Speaking of cider, they had their top secret blend of apples made into cider. As a true cider fan, I was skeptical when I heard that it was UV pasteurized. I have heard about this process, but may have only had cider that has been treated this way once or twice and it was rather forgetable. Not this time. This cider was the best I have had all season. Great flavor, texture, the acid/sweet balance was in perfect portion. My family loved it just as much as I did.

Quarry Hill Orchards Apple Bins 1

What really made this place as does any great orchard, is the people that run it. Everyone I met was warm and friendly, wanting to chat, and made sure I got to sample their wares. I had a blast just talking aples with Ben Gammie, who returned to the family business just last year after spending some time out west. You could tell that Ben and the staff were enjoying what they are doing – that their passion is there and they are not just going through the motions. I have been to orchards where you can tell their passion is gone and it’s really a sad sight. Quarry Hills orchards is an orchard on the move and I am looking forward to keeping touch and seeing what they have for the future – particularity the EverCrisp apples that they just planted in 2014.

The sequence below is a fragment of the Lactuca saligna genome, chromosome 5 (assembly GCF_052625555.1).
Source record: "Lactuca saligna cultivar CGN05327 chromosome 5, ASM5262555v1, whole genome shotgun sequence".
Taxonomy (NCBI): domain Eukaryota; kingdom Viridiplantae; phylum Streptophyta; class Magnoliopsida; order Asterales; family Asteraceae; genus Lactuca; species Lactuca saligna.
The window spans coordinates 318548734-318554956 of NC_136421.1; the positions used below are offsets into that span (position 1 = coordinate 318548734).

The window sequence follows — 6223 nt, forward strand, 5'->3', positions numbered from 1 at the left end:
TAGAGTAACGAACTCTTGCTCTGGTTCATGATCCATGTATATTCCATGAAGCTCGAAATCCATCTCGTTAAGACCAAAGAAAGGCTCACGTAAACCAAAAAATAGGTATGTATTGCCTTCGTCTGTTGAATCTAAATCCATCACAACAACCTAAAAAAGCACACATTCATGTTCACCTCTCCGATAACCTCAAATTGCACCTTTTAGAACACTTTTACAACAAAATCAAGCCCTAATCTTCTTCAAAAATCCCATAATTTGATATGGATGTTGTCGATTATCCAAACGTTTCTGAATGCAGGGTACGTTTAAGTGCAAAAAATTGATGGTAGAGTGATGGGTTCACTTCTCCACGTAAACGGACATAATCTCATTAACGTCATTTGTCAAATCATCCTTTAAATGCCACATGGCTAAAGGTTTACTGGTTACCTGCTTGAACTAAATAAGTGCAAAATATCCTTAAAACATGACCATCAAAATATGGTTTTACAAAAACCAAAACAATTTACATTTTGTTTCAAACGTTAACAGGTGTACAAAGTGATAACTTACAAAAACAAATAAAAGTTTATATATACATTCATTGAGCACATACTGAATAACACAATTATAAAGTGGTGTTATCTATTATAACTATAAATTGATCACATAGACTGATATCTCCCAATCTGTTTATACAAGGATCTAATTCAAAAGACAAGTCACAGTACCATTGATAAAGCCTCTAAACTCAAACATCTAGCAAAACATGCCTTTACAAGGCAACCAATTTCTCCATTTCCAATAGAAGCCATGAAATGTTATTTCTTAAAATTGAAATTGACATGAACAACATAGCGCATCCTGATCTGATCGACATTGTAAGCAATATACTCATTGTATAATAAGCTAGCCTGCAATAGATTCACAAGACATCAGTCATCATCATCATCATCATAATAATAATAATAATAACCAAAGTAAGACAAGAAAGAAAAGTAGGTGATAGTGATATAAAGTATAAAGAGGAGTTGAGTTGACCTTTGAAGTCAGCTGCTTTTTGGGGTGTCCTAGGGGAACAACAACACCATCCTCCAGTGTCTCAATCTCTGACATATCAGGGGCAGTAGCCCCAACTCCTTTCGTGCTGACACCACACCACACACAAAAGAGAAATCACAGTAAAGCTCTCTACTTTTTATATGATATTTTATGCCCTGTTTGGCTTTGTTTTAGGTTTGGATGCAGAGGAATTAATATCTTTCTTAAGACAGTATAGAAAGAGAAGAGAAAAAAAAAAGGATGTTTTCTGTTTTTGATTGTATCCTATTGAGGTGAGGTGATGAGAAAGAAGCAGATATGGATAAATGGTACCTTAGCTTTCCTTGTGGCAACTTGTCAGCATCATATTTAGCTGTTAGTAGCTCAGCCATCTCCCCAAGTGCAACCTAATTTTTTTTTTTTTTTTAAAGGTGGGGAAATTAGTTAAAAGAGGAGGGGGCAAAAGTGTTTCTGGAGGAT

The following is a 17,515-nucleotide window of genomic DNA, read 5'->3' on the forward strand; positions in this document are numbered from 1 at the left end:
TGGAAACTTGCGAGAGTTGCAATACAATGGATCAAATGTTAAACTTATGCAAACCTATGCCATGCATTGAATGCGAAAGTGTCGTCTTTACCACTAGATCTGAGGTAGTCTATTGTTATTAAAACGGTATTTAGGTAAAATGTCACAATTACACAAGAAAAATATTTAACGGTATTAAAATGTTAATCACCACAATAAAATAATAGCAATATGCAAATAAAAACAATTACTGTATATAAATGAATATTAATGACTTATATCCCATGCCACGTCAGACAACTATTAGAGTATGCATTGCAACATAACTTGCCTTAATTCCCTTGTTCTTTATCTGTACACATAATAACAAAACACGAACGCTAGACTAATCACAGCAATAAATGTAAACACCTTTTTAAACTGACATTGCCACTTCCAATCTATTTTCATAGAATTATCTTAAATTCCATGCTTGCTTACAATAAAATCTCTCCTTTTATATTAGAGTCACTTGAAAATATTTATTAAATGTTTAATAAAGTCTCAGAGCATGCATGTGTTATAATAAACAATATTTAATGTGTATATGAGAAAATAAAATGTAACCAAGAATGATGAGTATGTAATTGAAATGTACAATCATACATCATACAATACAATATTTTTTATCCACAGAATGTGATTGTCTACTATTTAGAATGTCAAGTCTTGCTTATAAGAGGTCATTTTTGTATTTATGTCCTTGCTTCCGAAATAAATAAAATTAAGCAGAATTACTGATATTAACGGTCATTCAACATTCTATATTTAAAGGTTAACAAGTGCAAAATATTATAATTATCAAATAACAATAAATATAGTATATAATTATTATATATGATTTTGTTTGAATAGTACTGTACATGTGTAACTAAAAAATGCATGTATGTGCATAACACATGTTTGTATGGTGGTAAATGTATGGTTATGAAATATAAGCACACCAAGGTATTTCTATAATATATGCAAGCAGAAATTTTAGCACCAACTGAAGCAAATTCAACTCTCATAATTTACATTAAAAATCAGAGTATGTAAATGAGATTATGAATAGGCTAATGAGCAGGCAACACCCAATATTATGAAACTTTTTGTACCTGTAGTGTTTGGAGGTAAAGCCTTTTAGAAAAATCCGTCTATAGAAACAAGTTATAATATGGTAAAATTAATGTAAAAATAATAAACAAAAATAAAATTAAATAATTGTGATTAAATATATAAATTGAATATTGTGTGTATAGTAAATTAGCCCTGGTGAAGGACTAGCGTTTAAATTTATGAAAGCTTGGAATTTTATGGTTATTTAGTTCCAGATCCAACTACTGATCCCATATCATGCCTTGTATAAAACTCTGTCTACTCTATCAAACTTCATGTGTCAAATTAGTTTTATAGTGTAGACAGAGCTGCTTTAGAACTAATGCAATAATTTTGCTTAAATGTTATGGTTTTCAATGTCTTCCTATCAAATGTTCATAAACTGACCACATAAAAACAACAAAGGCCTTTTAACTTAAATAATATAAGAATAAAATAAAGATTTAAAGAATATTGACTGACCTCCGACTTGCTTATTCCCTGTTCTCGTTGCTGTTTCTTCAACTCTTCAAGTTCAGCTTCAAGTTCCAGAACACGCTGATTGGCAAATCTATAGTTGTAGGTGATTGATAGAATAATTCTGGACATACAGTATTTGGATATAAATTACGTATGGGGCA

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Pitmaston Pine Apple

At first glance it may seem that I don’t know how to spell pineapple. I am not here today to talk about pineapples, but a variety of apple – the Pitmaston Pine Apple. I love these heirloom varieties with these crazy fun names. I like my apples to have these kinds of names over all the four letter apples now appearing in stores – Gala, Fuji, Kiku, Jazz, Opal, etc. A name means so much more when it has more than marketing behind it.

Pitmaston Pine Apple is a very old variety. It dates back to the 1780s (Trees of Antiquity). The name Pitmaston comes from a nursey called Williams of Pitmaston.

Pitmaston Pine Apple

My Experience with this Apple (Rating Scale 1-10)

Aspect Score
Crispiness 8
Tartness 6